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EAA's Light Plane World
  ISSUE 5, APRIL 2010      
From the Editor
Recharge Your Batteries Now
By Dan Grunloh, Editor, Light Plane World
April is here, and the air show and fly-in season has begun. It’s time to get out of the clubhouse or hangar, go to a fly-in, and get excited about another year of aviation. Talking about flying, reading about flying, and watching videos all winter aren’t enough to inspire you to get out and find your own adventures.  Dan Grunloh
You need to hear the real sound of propellers biting the air and see the flash of colors as the planes go by. According to the International Council of Air Shows, about 12 million people attend 350 air shows in North America each year. In spite of a slow economy, or perhaps because of it, attendance has been rising about 15 percent per year at most air shows in recent years. As the cost of vacation trips, amusement parks, and sporting events increase, the air show becomes a bargain. A similar pattern was witnessed during the 1980-1982 and 1990-1991 recessions. Read more
Green Acres
Sun 'n Fun 1982 Memories
Chuck Slusarczyk I expected Sun ’n Fun Fly-In 1982 to be an action-packed week as I debuted the CGS Hawk, but little did I know just how much action and controversy were in store for us. We were going to introduce the CGS Hawk for the first time to the public, foot launching was rapidly disappearing from all ultralight models, and Part 103 was just around the corner. Read more
Light Plane News
It's Never Too Late - Flight for the Human Spirit
Combs-RemosOn April 5, Michael Combs took off for an ambitious cross-country tour of all 50 states in a Remos GX light-sport aircraft (LSA) he has named Hope One. The flight plan has 136 legs which he hopes to complete in 40 flying days, setting a number of records in the process. The total distance flown will be 19,400 miles. The Remos will be shipped to the island of Hawaii and put on a trailer for the trip to Alaska. The attempt is even more impressive because he's a newly minted sport pilot with about four months flying time since passing his flight test. What could possibly motivate someone to take on such a task? It was his discovery that a lifelong dream of flying would finally come true, thanks to the Sport Pilot category. Read more
InterPlane Assets for Sale
InterPlane SkyboyInterPlane was formed in 1992 with the two-seat, Czech-built trainer known as the Skyboy as its first product. All assets including the rights for the Skyboy aircraft, drawings, calculations, tools, molds, and an inventory of spare parts for Skyboy (located in North Carolina) are to be sold. InterPlane hasn't produced aircraft since mid-2008. It's estimated that there are 75 to 100 Skyboys flying throughout the world. Read more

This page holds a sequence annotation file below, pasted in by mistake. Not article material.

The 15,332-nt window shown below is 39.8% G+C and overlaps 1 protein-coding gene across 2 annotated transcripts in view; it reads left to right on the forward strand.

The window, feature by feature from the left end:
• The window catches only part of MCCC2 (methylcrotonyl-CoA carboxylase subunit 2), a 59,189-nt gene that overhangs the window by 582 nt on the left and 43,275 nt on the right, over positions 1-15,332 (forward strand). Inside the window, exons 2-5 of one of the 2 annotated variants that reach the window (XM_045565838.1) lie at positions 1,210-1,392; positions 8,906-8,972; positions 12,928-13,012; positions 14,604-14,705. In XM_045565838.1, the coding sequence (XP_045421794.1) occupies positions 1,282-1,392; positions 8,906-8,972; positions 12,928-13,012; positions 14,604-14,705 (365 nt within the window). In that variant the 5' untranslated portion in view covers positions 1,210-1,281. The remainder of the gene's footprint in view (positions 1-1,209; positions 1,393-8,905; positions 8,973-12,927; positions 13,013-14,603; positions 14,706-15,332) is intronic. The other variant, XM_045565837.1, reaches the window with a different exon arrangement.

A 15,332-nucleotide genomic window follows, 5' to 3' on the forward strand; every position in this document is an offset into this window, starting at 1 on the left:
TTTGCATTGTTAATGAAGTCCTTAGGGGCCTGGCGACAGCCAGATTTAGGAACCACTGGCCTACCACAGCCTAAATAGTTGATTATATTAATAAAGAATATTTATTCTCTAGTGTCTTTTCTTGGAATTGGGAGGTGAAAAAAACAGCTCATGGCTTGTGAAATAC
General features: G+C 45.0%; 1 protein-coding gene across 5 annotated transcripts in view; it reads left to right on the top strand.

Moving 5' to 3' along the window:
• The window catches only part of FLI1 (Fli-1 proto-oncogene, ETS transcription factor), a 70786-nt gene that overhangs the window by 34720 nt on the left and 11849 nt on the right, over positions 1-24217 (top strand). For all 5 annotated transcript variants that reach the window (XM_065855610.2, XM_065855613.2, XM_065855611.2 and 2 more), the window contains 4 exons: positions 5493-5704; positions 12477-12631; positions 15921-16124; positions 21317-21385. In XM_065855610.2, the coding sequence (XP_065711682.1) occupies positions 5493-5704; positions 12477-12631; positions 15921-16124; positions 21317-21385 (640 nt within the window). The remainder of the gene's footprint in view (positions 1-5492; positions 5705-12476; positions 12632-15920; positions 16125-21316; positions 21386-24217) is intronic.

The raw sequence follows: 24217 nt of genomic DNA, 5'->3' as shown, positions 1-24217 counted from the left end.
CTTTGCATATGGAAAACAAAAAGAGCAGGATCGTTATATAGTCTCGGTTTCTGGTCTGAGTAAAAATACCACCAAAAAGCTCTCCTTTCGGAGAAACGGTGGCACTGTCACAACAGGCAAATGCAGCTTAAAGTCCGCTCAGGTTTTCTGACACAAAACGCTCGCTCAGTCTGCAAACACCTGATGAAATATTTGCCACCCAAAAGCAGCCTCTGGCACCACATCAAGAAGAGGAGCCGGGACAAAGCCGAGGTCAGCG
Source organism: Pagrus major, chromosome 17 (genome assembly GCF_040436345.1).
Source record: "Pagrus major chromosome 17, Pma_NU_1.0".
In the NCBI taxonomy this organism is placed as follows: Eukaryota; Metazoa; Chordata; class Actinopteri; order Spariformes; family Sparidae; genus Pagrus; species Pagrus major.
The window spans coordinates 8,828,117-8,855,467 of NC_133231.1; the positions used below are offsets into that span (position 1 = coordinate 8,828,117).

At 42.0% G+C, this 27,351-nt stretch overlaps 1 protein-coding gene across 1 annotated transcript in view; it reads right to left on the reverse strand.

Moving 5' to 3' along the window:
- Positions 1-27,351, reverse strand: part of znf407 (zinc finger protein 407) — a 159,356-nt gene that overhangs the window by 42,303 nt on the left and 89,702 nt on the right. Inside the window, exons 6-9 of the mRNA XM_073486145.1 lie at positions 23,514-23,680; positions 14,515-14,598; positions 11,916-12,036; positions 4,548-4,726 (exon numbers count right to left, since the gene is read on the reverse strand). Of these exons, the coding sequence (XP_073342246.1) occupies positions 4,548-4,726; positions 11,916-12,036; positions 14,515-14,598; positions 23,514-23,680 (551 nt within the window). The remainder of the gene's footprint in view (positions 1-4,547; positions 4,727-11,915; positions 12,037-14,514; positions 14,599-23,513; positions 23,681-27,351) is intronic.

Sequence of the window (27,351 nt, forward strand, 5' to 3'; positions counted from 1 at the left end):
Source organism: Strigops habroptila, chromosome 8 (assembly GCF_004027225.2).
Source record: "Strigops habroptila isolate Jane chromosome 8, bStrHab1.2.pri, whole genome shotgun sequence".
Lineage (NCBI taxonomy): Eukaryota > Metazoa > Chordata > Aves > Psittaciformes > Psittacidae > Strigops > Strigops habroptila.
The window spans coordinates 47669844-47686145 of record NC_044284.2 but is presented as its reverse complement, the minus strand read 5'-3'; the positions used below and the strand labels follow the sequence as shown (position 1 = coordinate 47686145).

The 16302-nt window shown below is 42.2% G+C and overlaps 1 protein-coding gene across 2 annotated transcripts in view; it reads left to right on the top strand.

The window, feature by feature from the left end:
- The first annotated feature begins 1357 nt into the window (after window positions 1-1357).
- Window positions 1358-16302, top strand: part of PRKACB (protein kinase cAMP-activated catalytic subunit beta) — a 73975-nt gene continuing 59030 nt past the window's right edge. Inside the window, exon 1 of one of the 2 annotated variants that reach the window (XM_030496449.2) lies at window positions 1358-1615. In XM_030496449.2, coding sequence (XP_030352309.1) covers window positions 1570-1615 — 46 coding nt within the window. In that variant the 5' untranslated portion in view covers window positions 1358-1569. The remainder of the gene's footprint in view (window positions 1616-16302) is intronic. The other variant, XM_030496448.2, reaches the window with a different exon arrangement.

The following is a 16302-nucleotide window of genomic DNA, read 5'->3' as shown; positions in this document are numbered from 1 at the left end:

Surviving the Wires Environment
Plane in wiresHelicopter Association International (HAI) has announced the release of a 25-minute online aviation wire-strike safety awareness video, "Surviving the Wires Environment." It's aimed squarely at the helicopter community but would be very helpful for all pilots. Read more
Getting Started in Ultralighting Webinar Coming in May
Join us Tuesday, May 8, 2010, for our next EAA Webinar with EAA staff member Timm Bogenhagen who will introduce you to the wonderful world of ultralights. Tim will discuss what every prospective pilot should know before flying or buying and ultralight. Sign up now

Since EAA began its Webinar series, viewers have been treated to a wide range of topics that cover the diverse interests of EAA members. Presentations on the B-17, diabetes, your medical certificate, the newest design from Sonex, and improvements to the EAA AirVenture Oshkosh site have been quite popular. Visit the EAA Webinar page at Oshkosh365.org for more upcoming presentations.

Around-the-World Gyrocopter Reaches Pyramids of Giza
Norman SurplusNorman Surplus, an autogyro pilot from Larne, Northern Ireland, has landed in Giza, Egypt, 12 days into his trip around the world. He flew along the English coast in-formation with four other gyrocopters before crossing the English Channel. He made fast work of the European continent before crossing the Mediterranean Sea via the island of Crete. His next destination is Saudi Arabia across the Mediterranean Sea. The plan is to cover at least 300 miles per day and to be back home in Ireland by mid-July. Read more
CAFE Electric Aircraft Symposium This Month
The future of electric aviation will be discussed, revealed, and conceived at the 4th Annual Comparative Aircraft Flight Efficiency (CAFE) Electric Aircraft Symposium to be held April 23-24 in the Sonoma region of California. Designers, inventors, engineers, and anyone interested will have the opportunity to attend lectures presented by an international faculty of experts on topics related to electric, hybrid, and bio-fuel aircraft. Read more
Second Chantz is Back!
Second ChantzJohn Dunham of Second Chantz Aerial Survival Equipment Inc. announced the reincarnation of his company, which will manufacture and distribute recovery systems for most light-sport aircraft, plus perform repacking, updating, and scheduled service for ballistic recovery systems from any manufacturer. Additionally, Second Chantz will distribute new ballistic recovery systems, such as the Magnum parachute system, which are manufactured by a Czech company, and will bring back its patented A.I.R.-equipped recovery devices for hang gliding and paragliding pilots. Read more